A Guide to Botanical Oils and Extracts

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    With the push for holistic health, it’s no surprise that the market for botanical oils is booming and only expected to keep growing. However, with the ever-increasing popularity of botanicals, there will naturally be some confusion about the essential facts related to them. To eliminate confusion, a guide to botanical oils and extracts is in order.

    Botanical Oils

    Botanical oils, also known as essential oils, are what users typically think of when they think of botanical products. These liquids are highly concentrated and volatile, and they have more potent aromas than extracts.

    Extraction Methods

    Creating oils is far more complicated than creating extracts. Several methods are available for extracting essential oils. Some of the major methods include:

    • Steam distillation: Extractors place plants in a sill and use hot steam to extract the oils.
    • Cold-pressing: Extractors peel fruits and press them to release oils from the rinds.
    • Solvent extraction: Extractors use solvents such as ethanol or supercritical CO2 to dissolve plant matter and remove oils.

    Each method has its own benefits. Cold-pressing is best for extracting oils from fruits. Steam distillation is popular because it can be done with relative ease. However, in some instances, this method is too harsh on the plants themselves, in which case solvent extraction is the best choice.

    A Note on Dilution

    Because of the potency of essential oils, users should exercise some caution before putting them directly on the skin or ingesting them. Most oils come with a recommendation for how much the user should dilute them before use.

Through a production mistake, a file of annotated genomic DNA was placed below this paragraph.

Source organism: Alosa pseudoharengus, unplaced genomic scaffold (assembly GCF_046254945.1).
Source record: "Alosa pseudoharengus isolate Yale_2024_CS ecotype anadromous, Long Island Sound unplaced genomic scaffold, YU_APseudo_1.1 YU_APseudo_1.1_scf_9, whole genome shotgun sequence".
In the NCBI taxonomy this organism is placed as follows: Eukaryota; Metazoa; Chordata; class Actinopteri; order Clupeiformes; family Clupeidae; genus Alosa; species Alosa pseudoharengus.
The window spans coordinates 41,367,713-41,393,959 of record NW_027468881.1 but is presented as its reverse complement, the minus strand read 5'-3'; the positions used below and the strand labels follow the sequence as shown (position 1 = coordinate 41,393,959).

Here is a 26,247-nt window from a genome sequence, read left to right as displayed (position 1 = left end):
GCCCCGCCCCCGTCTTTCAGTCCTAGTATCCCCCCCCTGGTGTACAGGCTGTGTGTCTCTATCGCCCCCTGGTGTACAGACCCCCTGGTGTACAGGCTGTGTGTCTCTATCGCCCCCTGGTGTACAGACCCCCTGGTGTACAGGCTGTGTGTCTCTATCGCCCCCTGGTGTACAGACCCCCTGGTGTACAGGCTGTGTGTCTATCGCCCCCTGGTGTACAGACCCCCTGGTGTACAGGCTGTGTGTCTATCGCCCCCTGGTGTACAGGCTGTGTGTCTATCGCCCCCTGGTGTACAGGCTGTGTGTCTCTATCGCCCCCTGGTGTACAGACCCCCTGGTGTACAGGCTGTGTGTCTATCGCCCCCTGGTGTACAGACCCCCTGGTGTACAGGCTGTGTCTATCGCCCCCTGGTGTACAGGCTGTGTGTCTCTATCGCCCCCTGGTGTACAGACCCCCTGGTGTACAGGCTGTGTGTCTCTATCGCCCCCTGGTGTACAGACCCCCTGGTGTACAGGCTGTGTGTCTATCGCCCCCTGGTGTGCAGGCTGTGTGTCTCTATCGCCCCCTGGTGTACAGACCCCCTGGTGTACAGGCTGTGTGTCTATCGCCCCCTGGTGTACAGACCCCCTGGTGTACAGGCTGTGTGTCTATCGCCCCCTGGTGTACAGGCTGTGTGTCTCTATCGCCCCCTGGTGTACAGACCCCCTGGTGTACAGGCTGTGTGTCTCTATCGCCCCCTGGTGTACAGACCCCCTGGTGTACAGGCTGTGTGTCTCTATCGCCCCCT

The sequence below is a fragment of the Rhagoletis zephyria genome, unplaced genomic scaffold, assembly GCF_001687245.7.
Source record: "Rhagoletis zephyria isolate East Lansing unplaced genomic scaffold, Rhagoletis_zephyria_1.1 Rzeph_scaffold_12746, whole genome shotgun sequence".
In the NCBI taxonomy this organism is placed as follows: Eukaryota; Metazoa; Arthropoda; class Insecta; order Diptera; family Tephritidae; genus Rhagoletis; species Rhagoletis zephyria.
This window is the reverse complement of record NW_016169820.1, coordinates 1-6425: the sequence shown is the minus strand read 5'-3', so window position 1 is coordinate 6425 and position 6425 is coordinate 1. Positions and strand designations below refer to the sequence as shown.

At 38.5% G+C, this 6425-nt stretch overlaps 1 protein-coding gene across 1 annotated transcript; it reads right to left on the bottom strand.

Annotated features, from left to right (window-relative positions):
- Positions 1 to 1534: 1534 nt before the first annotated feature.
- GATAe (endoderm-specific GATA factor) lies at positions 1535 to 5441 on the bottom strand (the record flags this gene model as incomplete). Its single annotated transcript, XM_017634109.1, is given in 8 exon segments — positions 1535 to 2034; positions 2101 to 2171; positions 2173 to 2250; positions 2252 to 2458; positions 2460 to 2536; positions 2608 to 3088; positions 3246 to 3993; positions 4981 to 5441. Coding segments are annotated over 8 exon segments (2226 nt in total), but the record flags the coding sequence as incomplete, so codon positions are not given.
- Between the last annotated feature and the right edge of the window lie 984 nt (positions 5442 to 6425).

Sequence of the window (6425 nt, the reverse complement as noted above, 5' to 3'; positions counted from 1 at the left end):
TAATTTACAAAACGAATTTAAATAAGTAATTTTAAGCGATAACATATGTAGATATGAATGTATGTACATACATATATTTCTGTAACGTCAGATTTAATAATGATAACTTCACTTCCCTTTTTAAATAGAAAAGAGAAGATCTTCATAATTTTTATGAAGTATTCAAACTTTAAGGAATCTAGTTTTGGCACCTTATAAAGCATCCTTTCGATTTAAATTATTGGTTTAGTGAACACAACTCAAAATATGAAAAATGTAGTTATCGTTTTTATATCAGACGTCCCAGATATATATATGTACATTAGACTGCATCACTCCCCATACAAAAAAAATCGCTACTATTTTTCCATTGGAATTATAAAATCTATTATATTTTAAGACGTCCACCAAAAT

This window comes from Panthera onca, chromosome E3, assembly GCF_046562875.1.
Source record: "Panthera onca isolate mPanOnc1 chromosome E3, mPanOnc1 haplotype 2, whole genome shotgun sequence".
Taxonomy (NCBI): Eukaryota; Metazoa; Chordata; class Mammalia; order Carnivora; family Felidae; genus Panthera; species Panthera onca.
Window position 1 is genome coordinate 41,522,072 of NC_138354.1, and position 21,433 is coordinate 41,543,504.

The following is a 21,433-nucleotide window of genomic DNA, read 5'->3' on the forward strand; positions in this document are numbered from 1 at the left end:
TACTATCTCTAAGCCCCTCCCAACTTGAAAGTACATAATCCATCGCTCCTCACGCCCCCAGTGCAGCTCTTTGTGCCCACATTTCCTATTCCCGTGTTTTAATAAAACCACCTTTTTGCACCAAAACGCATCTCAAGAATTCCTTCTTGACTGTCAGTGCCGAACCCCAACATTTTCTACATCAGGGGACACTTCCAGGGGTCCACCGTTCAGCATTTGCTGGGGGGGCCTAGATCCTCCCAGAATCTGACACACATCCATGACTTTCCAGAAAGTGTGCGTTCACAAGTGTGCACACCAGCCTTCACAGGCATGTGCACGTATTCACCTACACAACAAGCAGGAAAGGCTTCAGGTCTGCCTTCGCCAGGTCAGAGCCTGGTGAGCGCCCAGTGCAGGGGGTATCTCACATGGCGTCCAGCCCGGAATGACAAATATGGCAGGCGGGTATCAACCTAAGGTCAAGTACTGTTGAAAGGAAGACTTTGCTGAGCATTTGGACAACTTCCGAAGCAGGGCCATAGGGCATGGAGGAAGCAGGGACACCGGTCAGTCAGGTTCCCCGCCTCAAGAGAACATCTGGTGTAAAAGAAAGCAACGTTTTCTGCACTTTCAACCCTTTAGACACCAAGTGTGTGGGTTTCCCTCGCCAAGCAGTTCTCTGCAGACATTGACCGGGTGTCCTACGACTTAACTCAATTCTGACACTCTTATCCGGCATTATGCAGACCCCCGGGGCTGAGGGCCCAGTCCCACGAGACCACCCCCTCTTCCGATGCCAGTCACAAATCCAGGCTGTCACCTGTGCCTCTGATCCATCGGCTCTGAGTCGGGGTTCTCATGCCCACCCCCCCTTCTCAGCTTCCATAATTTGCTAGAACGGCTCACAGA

Botanical Extracts

    The key differences between botanical oils and extracts are that extracts are far less concentrated and that they include plant matter as well. Although some of their properties are subdued, extracts still contain health benefits, only in milder liquids.

    Extraction Methods

    As we mentioned, creating extracts is simpler than creating oils. For reference, it’s useful to imagine making tea. In this method, the plant matter is steeped in a liquid for an extended time. The plant’s essence seeps into the liquid, filling it with desirable compounds. This liquid is known as an infusion. If a 50% alcohol-based solution is used as the liquid, then the extract produced is considered a tincture.

    Uses of Botanicals

    Aromatherapy

    The most common use of botanicals is aromatherapy. Simply put, aromatherapy capitalizes on the effects that scent has on mood by using scent to bring calm or focus to an individual. Typically, one accomplishes this by placing the botanicals in a diffuser.

    Topical Application

    Both oils and extracts are known for providing a number of benefits for the skin, such as moisturization, clearing acne, and anti-aging properties. Because extracts are gentler on skin, it’s often recommended to use them for this purpose. Oils can be used for skin, too, but in diluted amounts.